In the beginning of the Colonial period in Cuzco, the conquerors and those who represented the king of Spain in Peru started to settle in this city. They built opulent and luxurious residences many of which were constructed over the old Inca palaces. This produced and eclectic architecture that fused both Spanish and Inca styles together.
The Inca Garcilaso de la Vega’s house
This refined colonial-styled chateau is considered one of the most beautiful in Cuzco. The historian and most important chronicler of the ancient history of Peru, Garcilaso de la Vega, used to live here.
It is located in front of the splendid “Regocijo” Square, in the city of Cuzco, just at the crossroads of Garcilaso and Heladeros Streets. An old Inca wall serves as its base, while the rest of the construction follows a colonial style.
Many recognized Peruvian artists restored the house in several occasions. Today it is the house for the Regional Historical Museum where there is a permanent collection of local artists.
Admiral’s Mansion (Casona o Palacio del Almirante)
Francisco Alderete Maldonado was its first owner, a Spanish admiral who ordered the construction in the beginnings of the 17th Century. This palace-shaped house is a valuable sample of the architecture after the Spanish conquest. Its facade is basically an Inca wall with Corinthian pillars that hold the coats of arms of the Alderete and Maldonado families.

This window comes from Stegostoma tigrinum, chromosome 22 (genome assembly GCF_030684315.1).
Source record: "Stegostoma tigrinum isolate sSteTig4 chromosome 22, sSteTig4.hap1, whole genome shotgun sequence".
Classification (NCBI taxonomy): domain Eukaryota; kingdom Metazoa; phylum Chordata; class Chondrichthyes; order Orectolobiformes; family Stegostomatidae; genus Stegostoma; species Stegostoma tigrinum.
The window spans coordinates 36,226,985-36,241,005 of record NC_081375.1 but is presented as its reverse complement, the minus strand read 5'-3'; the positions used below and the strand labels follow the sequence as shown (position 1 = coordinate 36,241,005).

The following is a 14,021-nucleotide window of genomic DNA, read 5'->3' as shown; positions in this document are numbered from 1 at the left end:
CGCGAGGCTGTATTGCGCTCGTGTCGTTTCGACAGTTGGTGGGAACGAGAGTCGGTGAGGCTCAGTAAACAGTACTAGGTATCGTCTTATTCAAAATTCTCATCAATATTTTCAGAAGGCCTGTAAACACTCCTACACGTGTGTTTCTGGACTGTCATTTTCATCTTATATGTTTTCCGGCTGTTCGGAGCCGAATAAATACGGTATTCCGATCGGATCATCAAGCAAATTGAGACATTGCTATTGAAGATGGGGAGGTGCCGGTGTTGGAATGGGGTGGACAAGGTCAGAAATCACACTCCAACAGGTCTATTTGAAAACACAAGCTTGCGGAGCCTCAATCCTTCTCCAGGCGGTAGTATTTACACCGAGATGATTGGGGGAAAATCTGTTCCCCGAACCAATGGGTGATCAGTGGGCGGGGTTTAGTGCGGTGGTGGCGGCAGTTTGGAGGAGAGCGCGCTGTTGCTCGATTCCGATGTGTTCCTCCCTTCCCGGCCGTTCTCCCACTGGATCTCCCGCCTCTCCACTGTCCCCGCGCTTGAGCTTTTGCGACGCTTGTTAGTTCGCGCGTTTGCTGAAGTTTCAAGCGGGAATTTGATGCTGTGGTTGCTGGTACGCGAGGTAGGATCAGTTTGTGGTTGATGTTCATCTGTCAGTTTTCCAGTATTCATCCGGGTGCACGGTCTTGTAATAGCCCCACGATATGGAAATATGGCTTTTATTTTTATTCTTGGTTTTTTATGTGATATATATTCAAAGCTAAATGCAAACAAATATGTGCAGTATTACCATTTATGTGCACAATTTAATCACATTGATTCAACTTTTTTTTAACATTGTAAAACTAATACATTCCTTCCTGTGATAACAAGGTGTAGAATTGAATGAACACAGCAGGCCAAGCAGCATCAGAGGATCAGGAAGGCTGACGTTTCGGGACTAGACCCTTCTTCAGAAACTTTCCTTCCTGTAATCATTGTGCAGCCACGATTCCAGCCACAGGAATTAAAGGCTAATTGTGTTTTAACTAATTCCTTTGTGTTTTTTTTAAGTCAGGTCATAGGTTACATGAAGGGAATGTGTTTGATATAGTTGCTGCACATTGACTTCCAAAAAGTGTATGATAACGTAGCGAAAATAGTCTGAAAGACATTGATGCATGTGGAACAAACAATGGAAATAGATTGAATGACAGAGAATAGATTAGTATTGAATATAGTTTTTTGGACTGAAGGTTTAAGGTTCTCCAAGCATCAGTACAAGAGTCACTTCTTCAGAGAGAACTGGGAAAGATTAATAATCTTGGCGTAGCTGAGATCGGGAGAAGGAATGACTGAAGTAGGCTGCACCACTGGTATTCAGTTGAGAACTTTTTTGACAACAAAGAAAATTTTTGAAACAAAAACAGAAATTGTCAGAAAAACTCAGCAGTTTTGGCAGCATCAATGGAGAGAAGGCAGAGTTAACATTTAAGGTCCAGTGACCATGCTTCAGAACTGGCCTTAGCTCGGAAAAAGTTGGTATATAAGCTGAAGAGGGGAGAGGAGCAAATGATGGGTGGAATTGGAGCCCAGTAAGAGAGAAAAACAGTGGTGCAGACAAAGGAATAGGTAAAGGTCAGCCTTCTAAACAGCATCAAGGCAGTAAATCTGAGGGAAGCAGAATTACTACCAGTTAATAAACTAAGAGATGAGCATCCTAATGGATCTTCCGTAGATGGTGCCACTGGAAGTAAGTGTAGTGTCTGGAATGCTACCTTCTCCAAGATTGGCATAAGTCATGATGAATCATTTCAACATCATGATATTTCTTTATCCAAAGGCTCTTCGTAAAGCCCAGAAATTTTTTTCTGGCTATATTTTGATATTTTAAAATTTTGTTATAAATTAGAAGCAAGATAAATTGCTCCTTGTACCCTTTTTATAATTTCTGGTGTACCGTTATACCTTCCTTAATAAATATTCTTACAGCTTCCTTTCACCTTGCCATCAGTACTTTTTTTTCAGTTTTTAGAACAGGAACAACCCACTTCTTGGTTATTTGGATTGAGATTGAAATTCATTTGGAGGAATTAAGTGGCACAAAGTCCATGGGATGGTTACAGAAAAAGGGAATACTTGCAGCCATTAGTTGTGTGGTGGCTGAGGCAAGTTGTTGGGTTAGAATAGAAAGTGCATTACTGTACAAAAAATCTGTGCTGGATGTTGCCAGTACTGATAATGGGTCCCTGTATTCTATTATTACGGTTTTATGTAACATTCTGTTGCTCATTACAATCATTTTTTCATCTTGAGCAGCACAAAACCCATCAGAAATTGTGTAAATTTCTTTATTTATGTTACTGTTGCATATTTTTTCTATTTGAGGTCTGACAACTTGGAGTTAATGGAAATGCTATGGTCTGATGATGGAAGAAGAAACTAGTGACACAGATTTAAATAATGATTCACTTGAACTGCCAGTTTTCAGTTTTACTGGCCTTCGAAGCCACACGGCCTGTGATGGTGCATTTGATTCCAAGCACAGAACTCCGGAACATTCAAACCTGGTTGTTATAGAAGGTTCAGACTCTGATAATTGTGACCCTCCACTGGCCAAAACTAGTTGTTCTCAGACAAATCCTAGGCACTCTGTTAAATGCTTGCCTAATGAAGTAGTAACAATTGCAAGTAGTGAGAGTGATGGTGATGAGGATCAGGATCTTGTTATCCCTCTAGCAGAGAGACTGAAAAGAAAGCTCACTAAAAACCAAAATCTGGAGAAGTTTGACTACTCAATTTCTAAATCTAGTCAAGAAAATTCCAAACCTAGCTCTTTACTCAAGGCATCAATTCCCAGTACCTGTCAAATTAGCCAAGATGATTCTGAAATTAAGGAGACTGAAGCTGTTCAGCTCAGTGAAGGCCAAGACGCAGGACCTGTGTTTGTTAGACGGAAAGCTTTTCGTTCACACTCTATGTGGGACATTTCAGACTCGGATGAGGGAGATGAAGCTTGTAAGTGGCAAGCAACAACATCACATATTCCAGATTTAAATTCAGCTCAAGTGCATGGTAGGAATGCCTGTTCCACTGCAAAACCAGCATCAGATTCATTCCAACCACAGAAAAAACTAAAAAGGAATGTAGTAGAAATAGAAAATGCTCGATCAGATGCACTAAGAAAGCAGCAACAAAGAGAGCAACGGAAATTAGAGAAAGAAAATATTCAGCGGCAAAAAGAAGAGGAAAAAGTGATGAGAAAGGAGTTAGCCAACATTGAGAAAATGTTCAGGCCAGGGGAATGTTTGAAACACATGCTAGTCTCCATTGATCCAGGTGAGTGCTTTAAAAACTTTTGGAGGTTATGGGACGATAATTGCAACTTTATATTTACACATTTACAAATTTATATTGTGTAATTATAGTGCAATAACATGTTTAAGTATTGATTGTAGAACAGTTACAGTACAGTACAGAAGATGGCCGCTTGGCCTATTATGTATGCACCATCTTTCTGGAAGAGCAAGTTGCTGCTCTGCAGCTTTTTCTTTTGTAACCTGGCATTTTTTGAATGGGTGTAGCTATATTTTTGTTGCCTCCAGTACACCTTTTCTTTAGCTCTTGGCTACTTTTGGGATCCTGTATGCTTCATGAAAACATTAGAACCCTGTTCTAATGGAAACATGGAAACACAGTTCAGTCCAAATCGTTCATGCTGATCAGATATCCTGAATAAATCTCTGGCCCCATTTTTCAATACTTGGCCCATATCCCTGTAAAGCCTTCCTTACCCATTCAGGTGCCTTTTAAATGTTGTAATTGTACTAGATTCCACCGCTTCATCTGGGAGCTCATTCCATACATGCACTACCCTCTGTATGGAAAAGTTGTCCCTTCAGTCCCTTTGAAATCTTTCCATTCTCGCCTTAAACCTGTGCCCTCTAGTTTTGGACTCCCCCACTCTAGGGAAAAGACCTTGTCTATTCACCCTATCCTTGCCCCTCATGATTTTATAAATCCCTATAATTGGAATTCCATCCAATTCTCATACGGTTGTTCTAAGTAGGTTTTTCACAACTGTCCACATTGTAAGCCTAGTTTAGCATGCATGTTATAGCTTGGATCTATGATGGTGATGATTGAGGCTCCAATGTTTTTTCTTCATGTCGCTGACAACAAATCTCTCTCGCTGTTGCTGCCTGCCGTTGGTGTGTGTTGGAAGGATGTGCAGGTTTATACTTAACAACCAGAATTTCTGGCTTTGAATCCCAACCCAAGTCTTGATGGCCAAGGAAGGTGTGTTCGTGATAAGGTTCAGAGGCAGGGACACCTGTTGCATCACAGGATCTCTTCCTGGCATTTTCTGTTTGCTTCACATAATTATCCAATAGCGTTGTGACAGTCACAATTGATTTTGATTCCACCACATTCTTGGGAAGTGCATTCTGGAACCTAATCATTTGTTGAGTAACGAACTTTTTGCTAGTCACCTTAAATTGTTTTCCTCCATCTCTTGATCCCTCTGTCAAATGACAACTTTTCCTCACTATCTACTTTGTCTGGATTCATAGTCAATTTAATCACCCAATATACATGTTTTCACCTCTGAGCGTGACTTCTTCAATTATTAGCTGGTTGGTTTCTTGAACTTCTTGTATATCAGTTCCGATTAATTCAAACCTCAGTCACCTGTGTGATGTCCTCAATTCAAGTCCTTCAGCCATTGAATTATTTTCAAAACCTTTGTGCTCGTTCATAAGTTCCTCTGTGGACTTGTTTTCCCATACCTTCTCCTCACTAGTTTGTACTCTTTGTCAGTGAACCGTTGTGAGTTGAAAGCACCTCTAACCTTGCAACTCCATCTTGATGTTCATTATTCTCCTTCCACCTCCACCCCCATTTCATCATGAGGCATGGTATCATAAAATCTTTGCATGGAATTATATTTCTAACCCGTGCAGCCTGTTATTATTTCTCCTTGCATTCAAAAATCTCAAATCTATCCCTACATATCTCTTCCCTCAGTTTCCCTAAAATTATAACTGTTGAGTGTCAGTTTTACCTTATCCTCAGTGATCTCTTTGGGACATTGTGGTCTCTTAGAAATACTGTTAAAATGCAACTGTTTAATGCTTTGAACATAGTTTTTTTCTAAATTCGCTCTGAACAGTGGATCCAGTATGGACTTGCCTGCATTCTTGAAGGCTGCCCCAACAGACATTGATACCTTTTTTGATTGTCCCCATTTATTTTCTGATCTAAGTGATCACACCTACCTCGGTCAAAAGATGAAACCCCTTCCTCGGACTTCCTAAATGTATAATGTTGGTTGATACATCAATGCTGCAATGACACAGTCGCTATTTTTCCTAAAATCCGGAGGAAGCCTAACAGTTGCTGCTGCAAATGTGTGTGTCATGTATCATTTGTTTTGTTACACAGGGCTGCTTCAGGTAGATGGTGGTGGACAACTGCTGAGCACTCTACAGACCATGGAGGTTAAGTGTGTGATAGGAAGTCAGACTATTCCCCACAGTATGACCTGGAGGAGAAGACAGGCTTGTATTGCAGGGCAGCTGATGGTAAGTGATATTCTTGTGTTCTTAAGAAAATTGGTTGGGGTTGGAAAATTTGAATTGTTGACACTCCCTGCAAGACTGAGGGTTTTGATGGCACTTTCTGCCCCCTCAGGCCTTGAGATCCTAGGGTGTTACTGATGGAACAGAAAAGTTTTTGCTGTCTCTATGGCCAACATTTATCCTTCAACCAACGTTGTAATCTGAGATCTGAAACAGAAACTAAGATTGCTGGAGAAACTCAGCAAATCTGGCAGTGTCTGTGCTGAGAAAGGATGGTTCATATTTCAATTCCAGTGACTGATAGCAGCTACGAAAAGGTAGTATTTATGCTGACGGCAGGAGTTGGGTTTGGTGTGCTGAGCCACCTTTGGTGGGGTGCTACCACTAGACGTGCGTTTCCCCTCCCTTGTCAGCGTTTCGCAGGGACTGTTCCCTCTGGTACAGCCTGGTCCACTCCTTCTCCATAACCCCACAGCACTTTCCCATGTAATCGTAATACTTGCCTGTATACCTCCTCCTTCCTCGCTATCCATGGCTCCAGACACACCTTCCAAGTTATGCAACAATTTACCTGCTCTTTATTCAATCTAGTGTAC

The Casona del Almirante house, was first the seat of the Archdiocese, then Government House and finally it was bought by the University of San Antonio de Abad. Today the Inca Museum works there, with an amazing collection of archeological pieces, mummies and items that belonged to the Inca and pre-Inca culture.
Cabrera House (Casa Cabrera)
In its facade you can still observe the remains of an old wall that was once part of an Inca palace. According to the historians it worked as a school or a knowledge center until the arrival of the Spanish. The house belonged to Don Luis Gerónimo de Cabrera, mayor of Cuzco in 1649. Over the entrance lintel there is still the coat of arms of the Cabrera family.
In 2002, the Cabrera House was transformed into the main office of the Museum of Pre Columbian Art (MAP, Museo de Arte Precolombina) which holds a large collection of jewelry, pottery and other objects of the ancient Peruvian cultures.